An Essay on the Website of
the Red Dirt Writers Society

Astronauts Train for Using the Bathroom in Space 
by Gordon Eskridge (Apr 2009)


            In order to fulfill the law of NASA that read “We will tell the people of the world what NASA is doing,” Aerospace Educators are contracted to NASA to help NASA spread the educational benefits learned from living and working in space. One of the more fun things we got to do was to go behind the scenes and talk to the astronauts and their trainers about how they train for living in space. The four educators that worked at the Johnson Space Center met at the Astronauts office building where we met Bill who trains the Astronauts to use the space bathroom on the Space Shuttle.

In the training building there are a number of mockups used for teaching the astronauts how to do many things for living in space. Today, we went to the main floor of the building and through a temporary wall made up of metal poles and heavy blue curtains. Inside this space was a two-story mockup of the front of the Space Shuttle. Just outside the mockup was classroom space that had three long tables with pieces of the space commode spread out on them. This was where the student astronauts learned how to take apart, repair, and put back together the commode electrically and mechanically. There were repair manuals with technical terms, electronics schematics, and parts assembly pictures.

We learned that if the basic repairs that the students can do will not fix the commode there is an emergency backup system that came from the Apollo days. This basic backup system includes a plastic bag that when you open the top has two paper strips that cover adhesive flaps. When the paper strips are removed and put inside the bag, you apply the bag to your backside. After using the bag, you tie off the top and fill out the little yellow tag giving your name date and time of use. These bags are brought back to the NASA lab to see how well you digested your food in space. Urine was collected from a condom through a tube to a bag tied to the leg of the astronaut. The tag was filled out for return to the lab.

We climbed into the mid-deck of the mock-up where most of the living in space happens. The bunk beds, storage cabinets, bathroom and hand wash unit are located in a space about nine feet by twelve feet. This space is also the living room, kitchen, dining room, bedroom, and bathroom combined. In this small space, five to seven people spend most of their time in the shuttle. When the bathroom door is open there are two folding privacy curtains - one overhead and the other closes off the space from the main room. This area becomes the bathing area. Sponge baths are the most common form of bathing. A wet towel is applied to the body, followed by a soapy one and then another wet towel, followed up by vacuuming the water off any wet surface. Washing your hair is accomplished by using a special dry shampoo that is combed in and vacuumed clean. Brushing your teeth is accomplished by using Nasadent, a toothpaste invented for NASA. You rinse your mouth then apply the toothpaste to your brush, brush your teeth as usual, then rinse with more water, and then swallow the mixture. It cleans your teeth and refreshes your breath at the same time.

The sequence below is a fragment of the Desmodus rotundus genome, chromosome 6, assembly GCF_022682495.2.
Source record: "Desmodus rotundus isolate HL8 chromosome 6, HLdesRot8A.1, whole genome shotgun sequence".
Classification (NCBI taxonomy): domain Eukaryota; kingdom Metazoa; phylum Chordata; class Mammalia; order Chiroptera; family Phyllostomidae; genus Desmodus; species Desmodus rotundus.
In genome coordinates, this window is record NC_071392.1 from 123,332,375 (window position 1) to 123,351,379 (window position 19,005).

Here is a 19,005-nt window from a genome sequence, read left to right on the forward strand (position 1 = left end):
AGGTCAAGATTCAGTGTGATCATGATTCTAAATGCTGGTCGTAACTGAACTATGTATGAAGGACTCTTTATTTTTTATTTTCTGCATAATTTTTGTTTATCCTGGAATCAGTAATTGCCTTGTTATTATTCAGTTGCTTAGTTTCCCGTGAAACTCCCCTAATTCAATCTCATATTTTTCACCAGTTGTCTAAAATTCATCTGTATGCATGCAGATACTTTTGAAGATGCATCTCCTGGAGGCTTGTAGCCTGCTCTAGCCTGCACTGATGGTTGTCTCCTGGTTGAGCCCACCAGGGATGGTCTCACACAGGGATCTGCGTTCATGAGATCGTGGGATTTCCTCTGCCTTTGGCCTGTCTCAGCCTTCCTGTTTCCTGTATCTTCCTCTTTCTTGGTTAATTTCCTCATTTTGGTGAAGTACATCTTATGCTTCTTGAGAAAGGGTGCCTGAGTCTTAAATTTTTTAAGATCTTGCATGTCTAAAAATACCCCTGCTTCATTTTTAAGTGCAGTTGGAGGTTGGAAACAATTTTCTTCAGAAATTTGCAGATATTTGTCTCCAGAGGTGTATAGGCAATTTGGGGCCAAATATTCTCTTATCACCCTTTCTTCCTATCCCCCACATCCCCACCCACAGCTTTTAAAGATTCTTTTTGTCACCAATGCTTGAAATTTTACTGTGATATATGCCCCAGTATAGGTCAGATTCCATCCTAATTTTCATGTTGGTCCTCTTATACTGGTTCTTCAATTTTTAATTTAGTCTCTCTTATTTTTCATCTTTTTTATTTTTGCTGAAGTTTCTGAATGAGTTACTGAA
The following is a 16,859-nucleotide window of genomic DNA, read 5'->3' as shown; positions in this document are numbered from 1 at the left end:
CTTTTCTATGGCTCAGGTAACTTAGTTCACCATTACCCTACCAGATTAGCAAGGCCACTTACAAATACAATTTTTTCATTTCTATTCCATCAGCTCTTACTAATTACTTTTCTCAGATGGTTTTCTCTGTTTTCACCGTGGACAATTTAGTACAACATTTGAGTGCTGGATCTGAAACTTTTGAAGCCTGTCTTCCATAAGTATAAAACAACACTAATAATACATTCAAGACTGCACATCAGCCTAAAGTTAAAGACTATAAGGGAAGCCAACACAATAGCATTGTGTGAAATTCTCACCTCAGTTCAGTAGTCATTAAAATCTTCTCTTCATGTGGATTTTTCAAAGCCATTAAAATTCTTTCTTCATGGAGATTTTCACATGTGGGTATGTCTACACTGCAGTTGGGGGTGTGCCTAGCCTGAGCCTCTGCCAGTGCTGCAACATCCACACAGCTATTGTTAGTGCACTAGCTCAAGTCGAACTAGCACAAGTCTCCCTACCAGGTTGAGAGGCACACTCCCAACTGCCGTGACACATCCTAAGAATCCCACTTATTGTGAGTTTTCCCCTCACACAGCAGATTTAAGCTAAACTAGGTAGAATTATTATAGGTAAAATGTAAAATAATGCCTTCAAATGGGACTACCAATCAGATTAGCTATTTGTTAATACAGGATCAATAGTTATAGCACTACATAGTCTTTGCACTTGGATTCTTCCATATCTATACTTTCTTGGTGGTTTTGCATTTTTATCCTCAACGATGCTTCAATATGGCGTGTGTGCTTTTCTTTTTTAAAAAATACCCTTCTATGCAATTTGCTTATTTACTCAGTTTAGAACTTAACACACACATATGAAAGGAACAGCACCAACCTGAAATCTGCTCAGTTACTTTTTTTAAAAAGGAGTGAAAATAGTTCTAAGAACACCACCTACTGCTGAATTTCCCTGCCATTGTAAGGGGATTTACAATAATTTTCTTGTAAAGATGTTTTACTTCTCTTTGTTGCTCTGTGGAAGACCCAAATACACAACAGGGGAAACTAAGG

Everything used in space is color-coded from your toothbrush to your silverware. The walls of the bathroom are covered with washcloth and towel holders that are color-coded. The floor has several foot restraints to allow you to maintain your upright position while bathing.

The commode has several unusual parts to it. First, are the foot restraints that help keep you from floating away from the commode. Secondly, now with the door closed you use the two mirrors. One mirror is on the back of the door and the other is behind you that helps you line up your body to the opening which is only four inches in diameter so you must be very accurate when you sit down. The technical terms for these mirrors are rear view mirror number one and rear view mirror number two. You then place one hand on each cheek and separate them carefully. When you sit down there are two thigh restraint handles which you pull up from the side of the commode; then twist to move over your thighs and then you push them down to hold you on the commode. You then turn on the commode which starts up the spinning blade called the slinger in the bottom of the commode which sounds like jet engine and forms a vacuum to draw the material from you and sling it against the walls which are filled with small holes to allow the liquids to be separated from the solids. 

            Urine is collected by using the urine collection tube. It has two different collecting fittings - a color-coded condom shape for the men and a triangular form-fitting cup for the women. Again the liquid is pulled by a vacuum into the separator that divides the liquids from the gases. Once you have finished using the commode you turn off the slinger and twist the knob to level two which seals the commode and opens a vent to outer space which freeze dries the leftover materials. You then turn the lever to position three that seals the commode opening from space and opens an opening at the top and bottom of the commode. You then take the little plastic yellow shovel and scrape down the inside walls of the commode depositing the freeze dried materials into the holding tank to be returned to earth.

            With a few more basic instructions you too can use the bathroom in space.

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